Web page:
4. Nowadays, it takes a while before the published version shows up in Google Play. You may have to wait for several hours.
  5. Once it shows up in Google Play store, you may eagerly try opening your app. You'll be lucky if in-app update prompt shows up. Most likely it won't. In-app update may not show up even if you kept on waiting for several more hours and kept restarting your app. By following the remaining steps I didn't have to wait.
  6. Close your app completely.
  7. Close Google Play app completely.
  8. Clear Google Play app cache. I found that storage need not to be cleared, just the cache.
  9. Open Google Play and go to My Apps & Games from navigation pane.
  10. Now Google Play will search for the updates. Your app update should show up. Do NOT update here, of course.
  11. Open your app. In-app update prompt should appear. If not, test your in-app update with internal app sharing (steps in previous section) and ensure there is no problem with your implementation.

I guess similar process should work for Beta (open track) and production tracks as well.

Even after the update is available through Google Play, for the end-users to see in-app update, I think it may take quite some time (days!). Google Play has its own confusing ways. Good luck.

9
  • 1
    Re-uploading the same bundle/apk without bumping up the version code - they could have stated this better in the documentation for SURE ! this was my issue! thanks works now :) Apr 6 '20 at 15:18
  • Hey, I used your process, but the update availability is coming as 1(UPDATE_NOT_AVAILABLE) for me everytime. I updated the version code from 2.49 to 2.49.1 and then uploaded the apk. Is there anything else that needs to be considered? Apr 12 '20 at 7:29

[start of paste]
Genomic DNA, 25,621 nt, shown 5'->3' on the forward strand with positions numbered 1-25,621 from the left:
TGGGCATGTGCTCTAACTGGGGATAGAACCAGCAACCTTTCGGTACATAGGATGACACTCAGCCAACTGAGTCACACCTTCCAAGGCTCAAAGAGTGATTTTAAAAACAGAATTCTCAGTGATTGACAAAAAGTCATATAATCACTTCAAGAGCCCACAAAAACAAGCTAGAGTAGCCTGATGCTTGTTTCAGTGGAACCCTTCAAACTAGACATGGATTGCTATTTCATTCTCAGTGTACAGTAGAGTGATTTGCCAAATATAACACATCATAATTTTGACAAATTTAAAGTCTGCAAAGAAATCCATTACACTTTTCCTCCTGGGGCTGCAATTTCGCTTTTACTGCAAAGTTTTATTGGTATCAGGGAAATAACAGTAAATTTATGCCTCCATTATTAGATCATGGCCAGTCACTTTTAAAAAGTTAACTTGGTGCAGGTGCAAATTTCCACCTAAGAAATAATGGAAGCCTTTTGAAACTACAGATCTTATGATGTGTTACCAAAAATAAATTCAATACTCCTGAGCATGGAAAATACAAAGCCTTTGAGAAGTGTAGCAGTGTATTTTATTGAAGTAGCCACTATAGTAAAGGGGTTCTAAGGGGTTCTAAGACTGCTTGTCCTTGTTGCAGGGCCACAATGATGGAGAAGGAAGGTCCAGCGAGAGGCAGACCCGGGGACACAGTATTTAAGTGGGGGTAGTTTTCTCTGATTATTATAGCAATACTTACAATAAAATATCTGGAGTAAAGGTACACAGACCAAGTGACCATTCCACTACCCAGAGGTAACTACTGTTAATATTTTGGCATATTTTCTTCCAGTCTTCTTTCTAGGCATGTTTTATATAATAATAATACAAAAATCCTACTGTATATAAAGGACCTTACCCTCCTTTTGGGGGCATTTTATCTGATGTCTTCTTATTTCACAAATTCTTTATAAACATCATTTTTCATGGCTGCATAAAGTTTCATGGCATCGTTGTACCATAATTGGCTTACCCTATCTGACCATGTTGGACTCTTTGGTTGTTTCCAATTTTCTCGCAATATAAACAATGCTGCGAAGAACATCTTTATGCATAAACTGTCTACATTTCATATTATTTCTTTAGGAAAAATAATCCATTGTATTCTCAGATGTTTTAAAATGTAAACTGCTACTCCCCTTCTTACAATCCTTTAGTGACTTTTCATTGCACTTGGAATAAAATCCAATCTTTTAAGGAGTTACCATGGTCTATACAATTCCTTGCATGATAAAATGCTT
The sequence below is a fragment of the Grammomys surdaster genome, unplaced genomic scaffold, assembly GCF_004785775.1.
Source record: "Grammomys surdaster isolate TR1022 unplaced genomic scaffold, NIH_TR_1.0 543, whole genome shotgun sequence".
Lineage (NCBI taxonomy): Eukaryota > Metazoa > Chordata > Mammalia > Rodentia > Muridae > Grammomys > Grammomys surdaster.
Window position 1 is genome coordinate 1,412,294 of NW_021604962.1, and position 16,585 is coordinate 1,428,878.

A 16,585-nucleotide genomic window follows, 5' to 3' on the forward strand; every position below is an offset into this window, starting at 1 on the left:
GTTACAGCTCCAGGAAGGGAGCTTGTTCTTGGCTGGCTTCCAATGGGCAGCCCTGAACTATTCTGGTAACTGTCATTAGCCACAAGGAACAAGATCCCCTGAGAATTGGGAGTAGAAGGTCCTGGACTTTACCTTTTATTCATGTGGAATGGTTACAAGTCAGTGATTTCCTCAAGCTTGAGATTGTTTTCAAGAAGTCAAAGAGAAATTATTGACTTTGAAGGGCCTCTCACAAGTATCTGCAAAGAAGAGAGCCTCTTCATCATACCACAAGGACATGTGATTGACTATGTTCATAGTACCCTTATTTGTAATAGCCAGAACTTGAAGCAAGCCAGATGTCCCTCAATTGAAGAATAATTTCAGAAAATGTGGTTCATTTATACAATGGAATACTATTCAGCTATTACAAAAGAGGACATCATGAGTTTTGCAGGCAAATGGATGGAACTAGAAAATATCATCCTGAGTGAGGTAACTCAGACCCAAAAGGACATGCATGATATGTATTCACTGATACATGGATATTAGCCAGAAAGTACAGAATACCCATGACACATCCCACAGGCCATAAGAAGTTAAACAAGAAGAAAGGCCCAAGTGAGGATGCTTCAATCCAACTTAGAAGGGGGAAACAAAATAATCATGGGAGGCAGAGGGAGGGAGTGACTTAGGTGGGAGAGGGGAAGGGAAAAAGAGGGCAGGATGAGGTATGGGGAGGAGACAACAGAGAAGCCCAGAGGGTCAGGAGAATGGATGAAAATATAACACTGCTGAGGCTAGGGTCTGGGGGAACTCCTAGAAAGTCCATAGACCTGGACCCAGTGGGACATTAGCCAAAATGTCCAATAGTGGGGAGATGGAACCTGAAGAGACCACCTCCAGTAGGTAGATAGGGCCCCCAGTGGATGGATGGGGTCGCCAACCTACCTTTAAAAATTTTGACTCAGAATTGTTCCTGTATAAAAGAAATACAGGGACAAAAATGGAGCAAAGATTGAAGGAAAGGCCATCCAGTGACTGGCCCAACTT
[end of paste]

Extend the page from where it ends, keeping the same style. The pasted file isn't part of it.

• Version code is just an integer. What you are trying to change is version name which is only meant for us humans.
    – rpattabi
    Apr 13 '20 at 6:32
  • it worked for internal test tracking but does not work for production, still gettind UPDATE_NOT_AVAILABLE
    – Shikhar
    May 4 '20 at 7:17
  • @Shikhar I understand that it is not easy to get in-app update prompt in case of production as there are delays and waiting required before Google Play informs the app about the update. I've added a section for testing through alpha, beta, or production track without much waiting. Hope this helps.
    – rpattabi
    Jun 4 '20 at 6:51
7

Alternatively you can use this class as a UNIT test for simulation of in-app updates

FakeAppUpdateManager

This has some pre-defined methods.

4
  • 1
    How can test the app using FakeAppUpdateManager class. Could you please let me know Aug 29 '19 at 4:36
  • create an object of fakeAppUpdateManger and setAvailableUpdate as 1
    – Bawa
    Nov 28 '19 at 10:25
  • 2
    FaceAppUpdateManger is just for unit test, simply just go to the right if condition and does not start any update flow or anything else. Aug 3 '20 at 5:40
  • But it solves the purpose and makes you pretend it works right?
    – Dr. aNdRO
    Aug 8 '20 at 6:58
7

This is too late, but it might help other developers.

As of today, in-app-update testing can not be done for a debug build. You don't need to put your apk to PlayStore to test also. The best way to test in-app-update is by using internal-app-sharing.

If you follow the below steps one-by-one, you'll be able to test successfully.

  1. To test the app, a tester has to first enable Internal-App-Sharing in PlayStore, follow this link for the same, How to Enable Internal App Sharing for Android?
  2. If you're brave enough to understand the official documents, then simply follow this link to set-up in-app-update testing in your device, https://developer.android.com/guide/playcore/in-app-updates#internal-app-sharing

Here, I'll be writing the same in easy words.

Once you're done with setting up internal-app-sharing in Play-Store, make sure that you have to upload 2 apks to internal-app-sharing on Play-Console and hence generate 2 links. Both apks will be signed using the same signing-key (need not be the same as the one you use to sign for production, any dummy signing-key would work).